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FSR for a 4 year old boy?

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    FSR for a 4 year old boy?

    My son is a young 4. He turned 4 in October and we started in September with going verrrrry slowly in MP Junior K. He loves “school” and does Junior K except he does Kate Snow’s Kindergarten Math with Confidence instead of the numbers books that came with JK. We are currently on “G” in the alphabet book but he knows most of his letters and sounds with the exceptions of confusing lowercase “b” and “d” and occasionally mixing up the lowercase “j” and “i”. I’ve also been doing some phonemic awareness activities with him like rhyming games and practicing blending without reading by putting out pictures and then “sounding out” one of the pictures and asking him which one I’m saying. (If that makes sense). All of that to say his phonemic awareness is quite good. He’s been pretending to read and is getting frustrated that he can’t so I showed him how to put the letter sounds together for CVC words. Now he’s trying to apply this rule to words in books we read. He tried to read “goat” with all short vowels. 🤦🏼‍♀️Nearly every day he asks me when we can start “my reading lessons”. Anyway, his fine motor skills are improving but leave a lot to be desired. I know First Start Reading is designed to teach phonics with the writing component. I called the MP office and the primary expert wasn’t in and was recommended to try Classical Phonics. Wouldn’t he be missing a key component without the writing of FSR? I was thinking about trying Classical Phonics with Explode the Code because that would incorporate writing but not as much as FSR. If I *just* did Classical Phonics, would I need to go back and do FSR later? My other option that I’m considering is just to keep putting him off until at least next semester in order to give his fine motor and maturity to develop a little more. What would you do? I can’t keep putting him off until he’s “supposed” to start kindergarten (August 2023! 😳) This child just loves “school” too much for that.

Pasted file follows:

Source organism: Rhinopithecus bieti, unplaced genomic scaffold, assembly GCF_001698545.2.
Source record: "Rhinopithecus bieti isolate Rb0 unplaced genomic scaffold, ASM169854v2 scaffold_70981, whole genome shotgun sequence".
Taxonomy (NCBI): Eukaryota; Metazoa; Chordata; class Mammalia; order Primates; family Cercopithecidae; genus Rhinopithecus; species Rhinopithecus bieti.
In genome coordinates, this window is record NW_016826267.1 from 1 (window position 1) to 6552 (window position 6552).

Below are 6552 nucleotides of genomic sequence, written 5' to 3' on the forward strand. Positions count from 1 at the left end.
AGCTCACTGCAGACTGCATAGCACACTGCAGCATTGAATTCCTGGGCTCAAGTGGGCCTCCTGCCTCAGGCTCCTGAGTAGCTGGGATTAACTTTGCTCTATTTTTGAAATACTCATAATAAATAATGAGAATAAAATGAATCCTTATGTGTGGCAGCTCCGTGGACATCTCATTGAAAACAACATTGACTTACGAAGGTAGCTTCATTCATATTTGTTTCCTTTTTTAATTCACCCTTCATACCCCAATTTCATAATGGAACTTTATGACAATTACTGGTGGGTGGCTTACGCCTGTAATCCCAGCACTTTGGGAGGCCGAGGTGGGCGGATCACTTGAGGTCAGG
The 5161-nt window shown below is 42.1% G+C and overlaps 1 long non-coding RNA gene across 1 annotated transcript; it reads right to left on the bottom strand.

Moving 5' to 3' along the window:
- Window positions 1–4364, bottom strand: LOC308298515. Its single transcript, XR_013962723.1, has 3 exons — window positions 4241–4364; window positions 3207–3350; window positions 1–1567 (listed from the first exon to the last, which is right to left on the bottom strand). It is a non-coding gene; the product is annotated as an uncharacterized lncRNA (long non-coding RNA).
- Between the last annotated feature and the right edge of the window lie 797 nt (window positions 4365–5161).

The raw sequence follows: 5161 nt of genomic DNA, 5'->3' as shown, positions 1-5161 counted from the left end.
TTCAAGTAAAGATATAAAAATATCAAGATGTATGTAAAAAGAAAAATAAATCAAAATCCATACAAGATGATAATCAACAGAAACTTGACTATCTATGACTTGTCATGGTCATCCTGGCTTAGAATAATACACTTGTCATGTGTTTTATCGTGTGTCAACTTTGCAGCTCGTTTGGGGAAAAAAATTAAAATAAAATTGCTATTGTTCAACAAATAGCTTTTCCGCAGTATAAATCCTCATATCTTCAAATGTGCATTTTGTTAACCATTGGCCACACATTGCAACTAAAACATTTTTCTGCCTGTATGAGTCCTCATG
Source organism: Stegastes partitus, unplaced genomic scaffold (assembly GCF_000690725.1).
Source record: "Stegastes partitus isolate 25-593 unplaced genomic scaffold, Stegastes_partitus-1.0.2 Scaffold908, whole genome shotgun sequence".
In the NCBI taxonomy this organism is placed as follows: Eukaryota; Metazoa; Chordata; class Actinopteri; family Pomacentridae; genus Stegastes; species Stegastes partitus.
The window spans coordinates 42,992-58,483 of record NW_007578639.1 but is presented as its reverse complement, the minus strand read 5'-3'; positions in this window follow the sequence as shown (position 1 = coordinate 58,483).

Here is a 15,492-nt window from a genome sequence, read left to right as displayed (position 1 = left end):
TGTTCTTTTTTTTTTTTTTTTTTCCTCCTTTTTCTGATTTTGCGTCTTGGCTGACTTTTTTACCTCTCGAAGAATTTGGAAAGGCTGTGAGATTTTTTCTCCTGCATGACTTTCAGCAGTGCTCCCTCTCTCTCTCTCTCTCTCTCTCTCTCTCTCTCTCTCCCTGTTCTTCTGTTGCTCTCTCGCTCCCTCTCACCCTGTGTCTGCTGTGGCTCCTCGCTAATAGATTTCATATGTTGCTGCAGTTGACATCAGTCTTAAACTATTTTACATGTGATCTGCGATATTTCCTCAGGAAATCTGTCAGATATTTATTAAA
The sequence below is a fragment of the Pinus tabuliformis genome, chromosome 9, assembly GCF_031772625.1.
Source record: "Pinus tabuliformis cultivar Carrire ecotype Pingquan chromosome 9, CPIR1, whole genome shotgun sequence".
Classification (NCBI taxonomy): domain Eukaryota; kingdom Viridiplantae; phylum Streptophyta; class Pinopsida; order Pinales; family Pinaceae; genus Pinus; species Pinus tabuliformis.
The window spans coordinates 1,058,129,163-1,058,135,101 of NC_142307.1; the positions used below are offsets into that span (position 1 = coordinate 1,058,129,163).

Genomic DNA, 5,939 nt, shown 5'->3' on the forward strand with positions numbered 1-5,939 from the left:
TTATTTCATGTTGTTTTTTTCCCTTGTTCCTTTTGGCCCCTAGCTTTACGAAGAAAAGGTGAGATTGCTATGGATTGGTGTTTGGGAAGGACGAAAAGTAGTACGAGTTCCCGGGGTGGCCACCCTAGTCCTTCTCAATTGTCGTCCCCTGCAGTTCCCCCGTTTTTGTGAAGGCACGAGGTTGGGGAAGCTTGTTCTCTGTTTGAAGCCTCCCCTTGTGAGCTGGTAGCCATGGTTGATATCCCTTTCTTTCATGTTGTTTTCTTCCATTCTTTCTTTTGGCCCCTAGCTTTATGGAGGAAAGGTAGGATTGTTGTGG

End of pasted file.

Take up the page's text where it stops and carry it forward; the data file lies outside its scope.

Hmm. I'm no expert, but just-turned-four seems very early to jump into First Start Reading. As you noticed, there is a lot of writing in the program. It also moves pretty quickly, adding new sounds every lesson, and requiring blending right away. In my experience, blending can be a skill that really takes a long time to become automatic. However! I did have one child who taught herself to read somewhere between 4 and 5 by looking over her older brother's shoulder as he was having explicit reading instruction. So I know that some kids are just really quick to make those connections. She later completed everything in the MP core curriculum, as scheduled for her age, so kindergarten (and FSR) served as review and an opportunity to solidify all the phonemes through written work. I don't think it was boring for her, and I was glad she had a firm foundation in phonics before moving ahead. She did plenty of reading above grade level alongside her scheduled kindergarten work and continues to be a precocious reader.